Since 2009, researchers at the German Institute for Global and Area Studies (GIGA) have been developing a data set that provides information on the income and expenditures of states around the world. For their work on the Global State Revenues and Expenditures (GSRE) Data Set, Thomas Richter and Viola Lucas have won the 2017 Lijphart/Przeworski/Verba Data Set Award. The prize was presented to Thomas Richter at the annual conference of the American Political Science Association (APSA) in San Francisco.
In awarding the prize, Michael Bernhard, professor of comparative politics at the University of Florida, said of the data set, “It has great potential to expand knowledge on how revenue and expenditures contribute to important comparative political outcomes like regime change, conflict, redistribution, and the role of the state in development.”
With the annual Lijphart/Przeworski/Verba Data Set Award, the APSA’s Comparative Politics Section recognises the best publicly accessible data set which benefits the research community as a whole.
The GSRE Data Set can be applied in various ways within comparative politics, international relations, economics, and peace and conflict studies. For example, using the data set, researchers can identify the extent to which authoritarian regimes impose direct and indirect taxes and distribute resources to secure their hold on power. It is also possible to test whether changes in state income and expenditures increase the risk of domestic conflict. The GSRE data set is based on historical documents from the International Monetary Fund (IMF) archives. It improves the coverage and accuracy of state budget data for most authoritarian regimes and some democracies for the period since the end of World War II. The current version includes 39 unique indicators covering major aspects of state finance for 161 countries between 1946 and 2006. In addition, GSRE also provides selected data on nine different indicators of public and government employment.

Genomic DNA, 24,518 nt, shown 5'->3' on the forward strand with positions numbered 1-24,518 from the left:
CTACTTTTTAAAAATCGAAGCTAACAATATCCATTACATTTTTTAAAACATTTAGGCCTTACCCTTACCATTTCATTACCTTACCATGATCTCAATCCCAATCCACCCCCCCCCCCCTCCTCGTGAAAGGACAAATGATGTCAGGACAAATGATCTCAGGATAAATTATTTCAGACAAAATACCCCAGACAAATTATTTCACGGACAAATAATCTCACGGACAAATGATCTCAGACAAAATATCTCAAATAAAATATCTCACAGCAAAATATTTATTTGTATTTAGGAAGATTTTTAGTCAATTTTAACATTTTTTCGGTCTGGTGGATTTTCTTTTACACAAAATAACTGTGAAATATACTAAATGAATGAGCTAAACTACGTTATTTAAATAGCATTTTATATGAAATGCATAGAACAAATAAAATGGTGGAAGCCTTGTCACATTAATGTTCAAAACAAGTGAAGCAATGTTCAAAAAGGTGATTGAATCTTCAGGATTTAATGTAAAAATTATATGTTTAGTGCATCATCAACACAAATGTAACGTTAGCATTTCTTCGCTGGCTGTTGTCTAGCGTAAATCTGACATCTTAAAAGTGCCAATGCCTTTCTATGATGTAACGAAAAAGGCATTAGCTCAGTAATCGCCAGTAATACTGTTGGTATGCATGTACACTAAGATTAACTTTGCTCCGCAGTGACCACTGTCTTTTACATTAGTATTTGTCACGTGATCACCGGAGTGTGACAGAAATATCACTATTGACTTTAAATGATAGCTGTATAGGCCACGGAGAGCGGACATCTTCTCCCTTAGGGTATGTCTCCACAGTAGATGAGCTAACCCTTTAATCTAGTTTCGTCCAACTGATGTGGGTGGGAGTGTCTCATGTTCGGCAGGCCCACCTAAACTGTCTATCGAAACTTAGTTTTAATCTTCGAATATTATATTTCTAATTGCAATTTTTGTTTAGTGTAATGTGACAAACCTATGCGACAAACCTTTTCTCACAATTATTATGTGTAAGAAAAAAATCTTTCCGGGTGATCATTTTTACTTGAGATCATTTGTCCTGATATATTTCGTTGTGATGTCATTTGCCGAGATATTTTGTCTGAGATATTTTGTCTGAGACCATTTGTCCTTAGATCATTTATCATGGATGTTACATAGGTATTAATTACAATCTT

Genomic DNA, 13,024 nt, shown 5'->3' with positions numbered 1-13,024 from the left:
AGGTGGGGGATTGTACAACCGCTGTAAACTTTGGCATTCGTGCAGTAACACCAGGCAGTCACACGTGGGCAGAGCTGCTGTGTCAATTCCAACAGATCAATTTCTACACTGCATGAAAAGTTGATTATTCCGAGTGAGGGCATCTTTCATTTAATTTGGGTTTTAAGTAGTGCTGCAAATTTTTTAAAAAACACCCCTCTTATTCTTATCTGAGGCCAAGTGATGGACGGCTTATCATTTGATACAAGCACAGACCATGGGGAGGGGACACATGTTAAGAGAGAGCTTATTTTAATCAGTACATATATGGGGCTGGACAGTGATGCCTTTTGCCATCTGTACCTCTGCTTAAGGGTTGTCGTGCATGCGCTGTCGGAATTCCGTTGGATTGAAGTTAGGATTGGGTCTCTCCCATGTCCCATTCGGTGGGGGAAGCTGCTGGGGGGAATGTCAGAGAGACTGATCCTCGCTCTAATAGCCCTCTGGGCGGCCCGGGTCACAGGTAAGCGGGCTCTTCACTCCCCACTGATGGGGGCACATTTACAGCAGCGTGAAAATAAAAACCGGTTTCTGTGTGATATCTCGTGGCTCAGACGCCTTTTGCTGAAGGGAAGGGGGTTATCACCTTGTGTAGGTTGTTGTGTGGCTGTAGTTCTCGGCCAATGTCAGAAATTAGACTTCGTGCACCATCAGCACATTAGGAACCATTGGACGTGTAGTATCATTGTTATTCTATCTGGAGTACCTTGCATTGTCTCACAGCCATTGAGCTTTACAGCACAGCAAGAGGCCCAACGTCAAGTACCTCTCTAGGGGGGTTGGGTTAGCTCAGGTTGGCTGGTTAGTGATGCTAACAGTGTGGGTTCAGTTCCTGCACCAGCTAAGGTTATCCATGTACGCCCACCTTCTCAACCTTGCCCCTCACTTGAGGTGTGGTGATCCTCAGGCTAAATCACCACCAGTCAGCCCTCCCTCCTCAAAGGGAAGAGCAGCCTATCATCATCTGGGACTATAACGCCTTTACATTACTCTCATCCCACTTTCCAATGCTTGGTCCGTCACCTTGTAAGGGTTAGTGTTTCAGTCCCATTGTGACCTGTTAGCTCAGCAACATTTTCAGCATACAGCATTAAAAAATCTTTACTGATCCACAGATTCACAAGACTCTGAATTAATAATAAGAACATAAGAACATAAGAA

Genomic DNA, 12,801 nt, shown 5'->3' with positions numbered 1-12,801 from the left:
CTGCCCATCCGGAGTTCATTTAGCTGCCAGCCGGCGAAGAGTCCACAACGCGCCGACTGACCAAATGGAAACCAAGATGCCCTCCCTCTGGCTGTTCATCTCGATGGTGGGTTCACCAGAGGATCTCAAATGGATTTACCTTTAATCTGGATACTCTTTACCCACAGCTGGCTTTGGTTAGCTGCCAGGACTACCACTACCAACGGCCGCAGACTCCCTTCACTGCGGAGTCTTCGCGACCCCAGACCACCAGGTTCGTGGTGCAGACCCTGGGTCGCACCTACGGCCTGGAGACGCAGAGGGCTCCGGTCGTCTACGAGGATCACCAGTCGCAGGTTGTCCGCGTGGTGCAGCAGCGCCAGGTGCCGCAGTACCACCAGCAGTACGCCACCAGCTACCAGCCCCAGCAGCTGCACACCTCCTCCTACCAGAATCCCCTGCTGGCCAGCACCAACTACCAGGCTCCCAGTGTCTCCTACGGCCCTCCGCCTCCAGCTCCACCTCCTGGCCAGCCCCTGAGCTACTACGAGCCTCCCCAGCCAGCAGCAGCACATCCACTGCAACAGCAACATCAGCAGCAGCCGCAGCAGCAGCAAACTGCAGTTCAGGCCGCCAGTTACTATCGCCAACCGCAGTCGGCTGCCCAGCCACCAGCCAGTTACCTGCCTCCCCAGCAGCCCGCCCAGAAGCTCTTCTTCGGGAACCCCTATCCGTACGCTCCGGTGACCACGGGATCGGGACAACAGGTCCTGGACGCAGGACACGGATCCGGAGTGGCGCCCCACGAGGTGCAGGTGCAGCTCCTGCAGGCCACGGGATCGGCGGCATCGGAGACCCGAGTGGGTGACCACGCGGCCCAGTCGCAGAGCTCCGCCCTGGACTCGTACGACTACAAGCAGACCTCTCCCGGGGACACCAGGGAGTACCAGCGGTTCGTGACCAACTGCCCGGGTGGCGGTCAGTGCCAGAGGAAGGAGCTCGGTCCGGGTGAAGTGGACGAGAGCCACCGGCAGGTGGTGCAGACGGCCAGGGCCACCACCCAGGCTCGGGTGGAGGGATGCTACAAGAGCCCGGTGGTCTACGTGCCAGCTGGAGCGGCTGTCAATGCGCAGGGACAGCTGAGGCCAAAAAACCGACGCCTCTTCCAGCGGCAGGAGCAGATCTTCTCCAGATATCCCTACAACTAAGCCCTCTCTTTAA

GSRE data set: https://gsre.info